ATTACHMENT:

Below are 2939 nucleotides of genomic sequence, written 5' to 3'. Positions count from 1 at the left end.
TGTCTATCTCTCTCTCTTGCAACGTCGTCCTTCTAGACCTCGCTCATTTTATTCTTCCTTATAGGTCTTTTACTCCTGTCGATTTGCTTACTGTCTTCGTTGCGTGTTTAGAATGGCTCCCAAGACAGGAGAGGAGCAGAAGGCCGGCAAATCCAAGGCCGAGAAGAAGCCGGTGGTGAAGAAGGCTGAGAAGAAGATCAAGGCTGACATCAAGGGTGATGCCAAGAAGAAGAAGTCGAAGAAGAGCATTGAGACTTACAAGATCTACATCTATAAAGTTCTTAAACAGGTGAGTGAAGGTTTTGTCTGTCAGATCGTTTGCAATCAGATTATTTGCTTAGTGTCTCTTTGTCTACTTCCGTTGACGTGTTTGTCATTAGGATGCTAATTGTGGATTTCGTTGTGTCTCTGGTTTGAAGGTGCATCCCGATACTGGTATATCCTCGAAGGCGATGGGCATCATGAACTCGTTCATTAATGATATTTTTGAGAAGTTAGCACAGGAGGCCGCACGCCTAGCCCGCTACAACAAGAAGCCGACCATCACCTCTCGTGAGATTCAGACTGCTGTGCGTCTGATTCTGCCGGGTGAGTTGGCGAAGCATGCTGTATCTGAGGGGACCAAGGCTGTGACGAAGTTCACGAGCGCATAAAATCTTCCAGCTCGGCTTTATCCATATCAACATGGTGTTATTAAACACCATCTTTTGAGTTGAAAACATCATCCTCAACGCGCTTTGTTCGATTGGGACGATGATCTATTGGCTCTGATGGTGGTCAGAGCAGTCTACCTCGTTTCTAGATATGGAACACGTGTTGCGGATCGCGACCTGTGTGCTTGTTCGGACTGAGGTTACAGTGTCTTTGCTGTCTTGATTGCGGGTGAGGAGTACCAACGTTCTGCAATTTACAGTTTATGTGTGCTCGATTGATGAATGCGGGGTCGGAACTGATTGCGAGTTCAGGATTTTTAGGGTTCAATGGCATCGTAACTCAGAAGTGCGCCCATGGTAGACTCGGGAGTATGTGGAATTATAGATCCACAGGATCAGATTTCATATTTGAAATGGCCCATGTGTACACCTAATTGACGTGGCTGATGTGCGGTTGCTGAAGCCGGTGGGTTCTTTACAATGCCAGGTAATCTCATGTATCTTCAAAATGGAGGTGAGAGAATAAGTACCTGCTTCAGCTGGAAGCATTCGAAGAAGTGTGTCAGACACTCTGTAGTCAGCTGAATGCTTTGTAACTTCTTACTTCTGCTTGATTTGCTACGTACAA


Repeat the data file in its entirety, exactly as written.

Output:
Below are 2939 nucleotides of genomic sequence, written 5' to 3'. Positions count from 1 at the left end.
TGTCTATCTCTCTCTCTTGCAACGTCGTCCTTCTAGACCTCGCTCATTTTATTCTTCCTTATAGGTCTTTTACTCCTGTCGATTTGCTTACTGTCTTCGTTGCGTGTTTAGAATGGCTCCCAAGACAGGAGAGGAGCAGAAGGCCGGCAAATCCAAGGCCGAGAAGAAGCCGGTGGTGAAGAAGGCTGAGAAGAAGATCAAGGCTGACATCAAGGGTGATGCCAAGAAGAAGAAGTCGAAGAAGAGCATTGAGACTTACAAGATCTACATCTATAAAGTTCTTAAACAGGTGAGTGAAGGTTTTGTCTGTCAGATCGTTTGCAATCAGATTATTTGCTTAGTGTCTCTTTGTCTACTTCCGTTGACGTGTTTGTCATTAGGATGCTAATTGTGGATTTCGTTGTGTCTCTGGTTTGAAGGTGCATCCCGATACTGGTATATCCTCGAAGGCGATGGGCATCATGAACTCGTTCATTAATGATATTTTTGAGAAGTTAGCACAGGAGGCCGCACGCCTAGCCCGCTACAACAAGAAGCCGACCATCACCTCTCGTGAGATTCAGACTGCTGTGCGTCTGATTCTGCCGGGTGAGTTGGCGAAGCATGCTGTATCTGAGGGGACCAAGGCTGTGACGAAGTTCACGAGCGCATAAAATCTTCCAGCTCGGCTTTATCCATATCAACATGGTGTTATTAAACACCATCTTTTGAGTTGAAAACATCATCCTCAACGCGCTTTGTTCGATTGGGACGATGATCTATTGGCTCTGATGGTGGTCAGAGCAGTCTACCTCGTTTCTAGATATGGAACACGTGTTGCGGATCGCGACCTGTGTGCTTGTTCGGACTGAGGTTACAGTGTCTTTGCTGTCTTGATTGCGGGTGAGGAGTACCAACGTTCTGCAATTTACAGTTTATGTGTGCTCGATTGATGAATGCGGGGTCGGAACTGATTGCGAGTTCAGGATTTTTAGGGTTCAATGGCATCGTAACTCAGAAGTGCGCCCATGGTAGACTCGGGAGTATGTGGAATTATAGATCCACAGGATCAGATTTCATATTTGAAATGGCCCATGTGTACACCTAATTGACGTGGCTGATGTGCGGTTGCTGAAGCCGGTGGGTTCTTTACAATGCCAGGTAATCTCATGTATCTTCAAAATGGAGGTGAGAGAATAAGTACCTGCTTCAGCTGGAAGCATTCGAAGAAGTGTGTCAGACACTCTGTAGTCAGCTGAATGCTTTGTAACTTCTTACTTCTGCTTGATTTGCTACGTACAA